Wednesday, March 11, 2015
Was's and commas and adverbs . . . Oh, my!
As I write and edit, I've become quite conscious of grammar usage, the overuse of adverbs, the all-too-frequent use of "was" and a dozen other things most of us do that we really know NOT to do. I even had some POV (point of view) problems. Oh, and the proper insertion of commas—some included where they didn't belong, and others omitted where they did belong. I’m really bad at commas.
So, I thought I'd share a little tongue-in-cheek list that ties right in with this subject. I think you'll enjoy it and chuckle as much as I did when I found it.
Here we go: Rules for Editing
1. Verbs HAS to agree with their subjects.
2. Prepositions are not words to end sentences with.
3. And don't start a sentence with a conjunction.
4. It is wrong to ever split an infinitive.
5. Avoid clichés like the plague. (They're old hat)
6. Also, always avoid annoying alliteration.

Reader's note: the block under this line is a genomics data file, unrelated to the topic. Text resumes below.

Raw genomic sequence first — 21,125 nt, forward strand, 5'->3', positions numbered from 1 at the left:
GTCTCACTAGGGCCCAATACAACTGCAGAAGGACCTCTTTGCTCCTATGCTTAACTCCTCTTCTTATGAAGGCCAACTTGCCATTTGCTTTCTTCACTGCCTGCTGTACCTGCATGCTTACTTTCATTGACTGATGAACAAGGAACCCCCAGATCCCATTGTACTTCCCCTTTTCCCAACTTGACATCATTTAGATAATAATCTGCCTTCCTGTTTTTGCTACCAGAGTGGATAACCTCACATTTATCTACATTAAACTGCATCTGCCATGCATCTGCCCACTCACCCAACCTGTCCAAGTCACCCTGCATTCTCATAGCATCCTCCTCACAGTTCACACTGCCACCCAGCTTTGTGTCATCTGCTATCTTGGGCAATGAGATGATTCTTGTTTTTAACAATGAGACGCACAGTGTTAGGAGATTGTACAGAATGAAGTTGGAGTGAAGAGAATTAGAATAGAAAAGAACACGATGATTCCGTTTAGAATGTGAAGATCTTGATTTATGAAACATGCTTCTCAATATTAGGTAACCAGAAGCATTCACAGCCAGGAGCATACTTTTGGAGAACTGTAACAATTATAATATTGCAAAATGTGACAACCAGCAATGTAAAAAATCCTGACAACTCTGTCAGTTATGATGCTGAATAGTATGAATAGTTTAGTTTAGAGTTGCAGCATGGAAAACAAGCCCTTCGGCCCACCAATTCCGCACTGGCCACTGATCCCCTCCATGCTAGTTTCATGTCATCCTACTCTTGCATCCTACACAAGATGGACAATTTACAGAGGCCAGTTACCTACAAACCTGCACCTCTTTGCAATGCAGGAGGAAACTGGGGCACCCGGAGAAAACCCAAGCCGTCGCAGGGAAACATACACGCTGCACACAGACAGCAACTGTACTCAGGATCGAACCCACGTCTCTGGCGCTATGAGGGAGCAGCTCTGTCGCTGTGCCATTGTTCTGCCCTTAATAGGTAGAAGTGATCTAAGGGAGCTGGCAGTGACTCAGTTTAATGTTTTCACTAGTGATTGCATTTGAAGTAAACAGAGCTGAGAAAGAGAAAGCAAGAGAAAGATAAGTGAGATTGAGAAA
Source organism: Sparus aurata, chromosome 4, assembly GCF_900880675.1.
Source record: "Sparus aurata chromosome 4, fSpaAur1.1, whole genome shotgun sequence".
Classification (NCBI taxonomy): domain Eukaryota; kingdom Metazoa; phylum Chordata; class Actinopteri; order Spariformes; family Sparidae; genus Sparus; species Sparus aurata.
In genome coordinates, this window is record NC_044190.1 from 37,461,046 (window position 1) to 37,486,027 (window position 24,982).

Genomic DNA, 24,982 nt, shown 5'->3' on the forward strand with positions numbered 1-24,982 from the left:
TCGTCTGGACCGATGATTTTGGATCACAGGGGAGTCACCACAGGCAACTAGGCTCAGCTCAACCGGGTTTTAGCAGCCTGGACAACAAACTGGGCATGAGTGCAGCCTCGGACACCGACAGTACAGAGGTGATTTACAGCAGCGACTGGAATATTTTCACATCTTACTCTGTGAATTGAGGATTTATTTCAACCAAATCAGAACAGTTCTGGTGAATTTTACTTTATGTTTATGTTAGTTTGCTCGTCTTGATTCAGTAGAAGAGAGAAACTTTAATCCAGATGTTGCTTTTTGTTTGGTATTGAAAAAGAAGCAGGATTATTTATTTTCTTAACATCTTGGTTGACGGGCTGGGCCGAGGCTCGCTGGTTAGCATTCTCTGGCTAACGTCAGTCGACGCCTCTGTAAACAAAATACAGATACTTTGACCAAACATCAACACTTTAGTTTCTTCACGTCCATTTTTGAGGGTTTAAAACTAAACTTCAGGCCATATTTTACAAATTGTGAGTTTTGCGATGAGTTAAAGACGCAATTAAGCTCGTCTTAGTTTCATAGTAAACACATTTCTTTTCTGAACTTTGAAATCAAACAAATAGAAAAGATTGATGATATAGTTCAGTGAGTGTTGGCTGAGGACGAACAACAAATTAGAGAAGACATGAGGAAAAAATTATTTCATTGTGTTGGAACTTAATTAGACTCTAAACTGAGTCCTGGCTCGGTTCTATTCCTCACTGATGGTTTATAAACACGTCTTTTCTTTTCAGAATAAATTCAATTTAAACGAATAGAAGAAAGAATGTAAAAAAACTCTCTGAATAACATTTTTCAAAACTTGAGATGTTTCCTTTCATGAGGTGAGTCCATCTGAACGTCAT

7. Be more or less specific.
8. Parenthetical remarks (however relevant) are (usually) unnecessary.
9. Also too, never, ever use repetitive redundancies.
10. No sentence fragments.
11. Contractions aren't necessary and shouldn't be used.
12. Foreign words and phrases are not apropos.
13. Do not be redundant; do not use more words than necessary; it's highly superfluous.
14. One should NEVER generalize.
15. Comparisons are as bad as clichés.
16. Eschew ampersands & abbreviations, etc.
17. One-word sentences? Eliminate.
18. Analogies in writing are like feathers on a snake.
19. The passive voice is to be ignored.
20. Eliminate commas, that are, not necessary. Parenthetical words however should be enclosed in commas.
21. Never use a big word when a diminutive one would suffice.
22. Use words correctly, irregardless of how others use them.
23. Understatement is always the absolute best way to put forth earth-shaking ideas.
24. Eliminate quotations. As Ralph Waldo Emerson said, "I hate quotations. Tell me what you know."
25. If you've heard it once, you've heard it a thousand times: Resist hyperbole; not one writer in a million can use it correctly.
26. Puns are for children, not groan readers.
27. Go around the barn at high noon to avoid colloquialisms.
28. Even IF a mixed metaphor sings, it should be derailed.
29. Who needs rhetorical questions?
30. Exaggeration is a billion times worse than understatement.
And the last one...
31. Proofread carefully to see if you any words out.